9. You will have to integrate into a foreign country, but you will stay a foreigner anyway

You have to live in a culture that is not your own, and you will miss your roots – this is inevitable. People will always treat you as a foreigner because you look different, you behave strangely, and you have a funny accent. 

You may experience hidden or open racism, and you will meet extreme nationalists, even in an academic setting.

Quite often, it is easier to meet other foreigners than natives. However, you can sell this in your resume as broadening your network and learning intercultural skills. Even the body language you use naturally may be a disadvantage. For example, the personal distance between persons differs substantially in different countries.

In Germany, the personal distance has to be the length of your arm; thus, you are just able to hit somebody, while Italians find this unpleasant and impolite and tend to come much closer to a person they talk to. Germans may interpret this as an aggressive invasion of their personal space or as sexual contact.

Talk to other foreigners about the unspoken laws and traditions of the new country, and simply enjoy a conversation about these cultural differences over a cup of coffee. You can even use this as an advantage and sell your stupid mistakes and even your psychosis as a charming cultural difference (“You know how Americans/Russians/Germans/Italians are…”).

Acknowledgments

I have used AI systems, including Grammarly, Google Gemini, and ChatGPT, to enhance the English and comprehensiveness of this article. This post may contain affiliate links, meaning I get a small commission if you decide to purchase through my link. Thus, you support smartsciencecareer at no cost to you!

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8 Comments

  1. Although I agree that there are issues you have to deal with when going abroad, I feel like these are part of the learning process…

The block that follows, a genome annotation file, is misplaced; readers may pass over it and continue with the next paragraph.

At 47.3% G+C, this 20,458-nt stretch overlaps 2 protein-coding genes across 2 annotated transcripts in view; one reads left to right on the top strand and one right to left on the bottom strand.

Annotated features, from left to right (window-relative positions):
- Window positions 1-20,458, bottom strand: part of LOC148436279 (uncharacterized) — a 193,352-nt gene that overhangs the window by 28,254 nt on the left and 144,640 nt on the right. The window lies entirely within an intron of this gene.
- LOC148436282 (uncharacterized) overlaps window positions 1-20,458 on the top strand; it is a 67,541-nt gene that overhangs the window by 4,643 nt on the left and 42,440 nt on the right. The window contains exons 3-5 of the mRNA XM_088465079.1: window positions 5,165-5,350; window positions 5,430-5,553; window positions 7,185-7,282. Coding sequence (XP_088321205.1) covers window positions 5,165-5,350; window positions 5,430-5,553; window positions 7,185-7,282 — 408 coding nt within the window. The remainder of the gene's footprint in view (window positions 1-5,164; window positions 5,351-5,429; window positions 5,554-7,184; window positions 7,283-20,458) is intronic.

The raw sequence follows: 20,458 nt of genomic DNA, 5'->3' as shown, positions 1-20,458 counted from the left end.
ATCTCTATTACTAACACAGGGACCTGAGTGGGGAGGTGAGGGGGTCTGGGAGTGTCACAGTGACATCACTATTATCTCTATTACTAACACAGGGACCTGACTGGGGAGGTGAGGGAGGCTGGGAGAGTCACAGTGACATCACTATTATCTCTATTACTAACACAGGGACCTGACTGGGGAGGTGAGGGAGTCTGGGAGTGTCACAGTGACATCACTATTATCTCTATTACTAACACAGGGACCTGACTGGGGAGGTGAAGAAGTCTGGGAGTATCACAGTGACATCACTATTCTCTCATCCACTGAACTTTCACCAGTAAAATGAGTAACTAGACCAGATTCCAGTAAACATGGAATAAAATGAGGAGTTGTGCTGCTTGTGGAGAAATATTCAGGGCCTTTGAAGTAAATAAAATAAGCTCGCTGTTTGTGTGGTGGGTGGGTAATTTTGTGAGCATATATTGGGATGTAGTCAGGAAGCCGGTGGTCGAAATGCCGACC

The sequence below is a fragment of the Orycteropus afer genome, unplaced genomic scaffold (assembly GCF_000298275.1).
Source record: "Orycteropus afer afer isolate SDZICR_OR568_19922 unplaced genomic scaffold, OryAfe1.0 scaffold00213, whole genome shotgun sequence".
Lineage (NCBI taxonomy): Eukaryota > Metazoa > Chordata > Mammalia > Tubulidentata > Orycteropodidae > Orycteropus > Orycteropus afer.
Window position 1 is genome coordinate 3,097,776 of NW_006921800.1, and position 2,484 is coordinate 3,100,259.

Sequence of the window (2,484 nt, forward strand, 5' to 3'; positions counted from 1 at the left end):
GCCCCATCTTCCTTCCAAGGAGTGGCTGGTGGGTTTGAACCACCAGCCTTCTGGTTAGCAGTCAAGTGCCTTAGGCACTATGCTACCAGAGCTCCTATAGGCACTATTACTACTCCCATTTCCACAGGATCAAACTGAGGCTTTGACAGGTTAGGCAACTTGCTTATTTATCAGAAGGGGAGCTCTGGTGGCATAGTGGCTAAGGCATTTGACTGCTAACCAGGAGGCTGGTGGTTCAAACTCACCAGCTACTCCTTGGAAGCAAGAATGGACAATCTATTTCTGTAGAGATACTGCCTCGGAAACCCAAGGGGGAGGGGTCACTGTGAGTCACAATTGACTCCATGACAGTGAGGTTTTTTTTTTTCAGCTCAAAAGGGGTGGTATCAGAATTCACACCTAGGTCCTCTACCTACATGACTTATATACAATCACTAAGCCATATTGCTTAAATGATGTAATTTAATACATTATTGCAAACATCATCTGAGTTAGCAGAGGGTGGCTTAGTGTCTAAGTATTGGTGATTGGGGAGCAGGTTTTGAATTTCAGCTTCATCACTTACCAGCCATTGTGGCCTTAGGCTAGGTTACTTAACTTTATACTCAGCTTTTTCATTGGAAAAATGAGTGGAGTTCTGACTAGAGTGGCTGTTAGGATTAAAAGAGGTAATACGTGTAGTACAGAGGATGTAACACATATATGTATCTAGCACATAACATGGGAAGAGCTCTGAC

My personal opinion is that, in the end, the pros definitely outweigh the cons!!!

  2. Hi, This one I liked the most, YOU LOSE CONTACT WITH YOUR FAMILY, YOUR FRIENDS AND YOUR NETWORK.
    Most people who live abroad for a long period of time experience a decline in their network of friends – even with sufficient competence in social media management. If you are not situated in a very attractive touristic spot such as Berlin, Amsterdam, Paris, London, New York etc, you will have to have very close friendships to attract visitors. However, some people would consider being a safe distance away from their parents a plus side. I have seen many of the people who just go abroad and lose everything This is the worst thing which I have seen in my life.

    1. I find the tone of the article a bit negative and I would rephrase it to “9 REASONS TO CONSIDER NOT TO GO ABROAD”. I find that those conversations take place very often among academics and we all have struggled with most of them. However, we all agree that becoming a modern researcher nowadays require to have a strong international experience. You should think about those things before making any move abroad but if in the long run you want to build a career in a scientific environment, you need to cultivate international experience.

  3. Having lived almost half of my life in a foreign country, I absolutely agree with your advice! The point below really struck a chord with me! I feel exactly the same way and I’m surprised that almost nobody else talks about it.

    “Most people I know suffer from thinking and expressing themselves in a foreign language. You will never know all the necessary words and sophisticated expressions you have ready spontaneously in your own language. At the same time, you lose skills in your own language because you force yourself into using another grammar, sounds and expressions.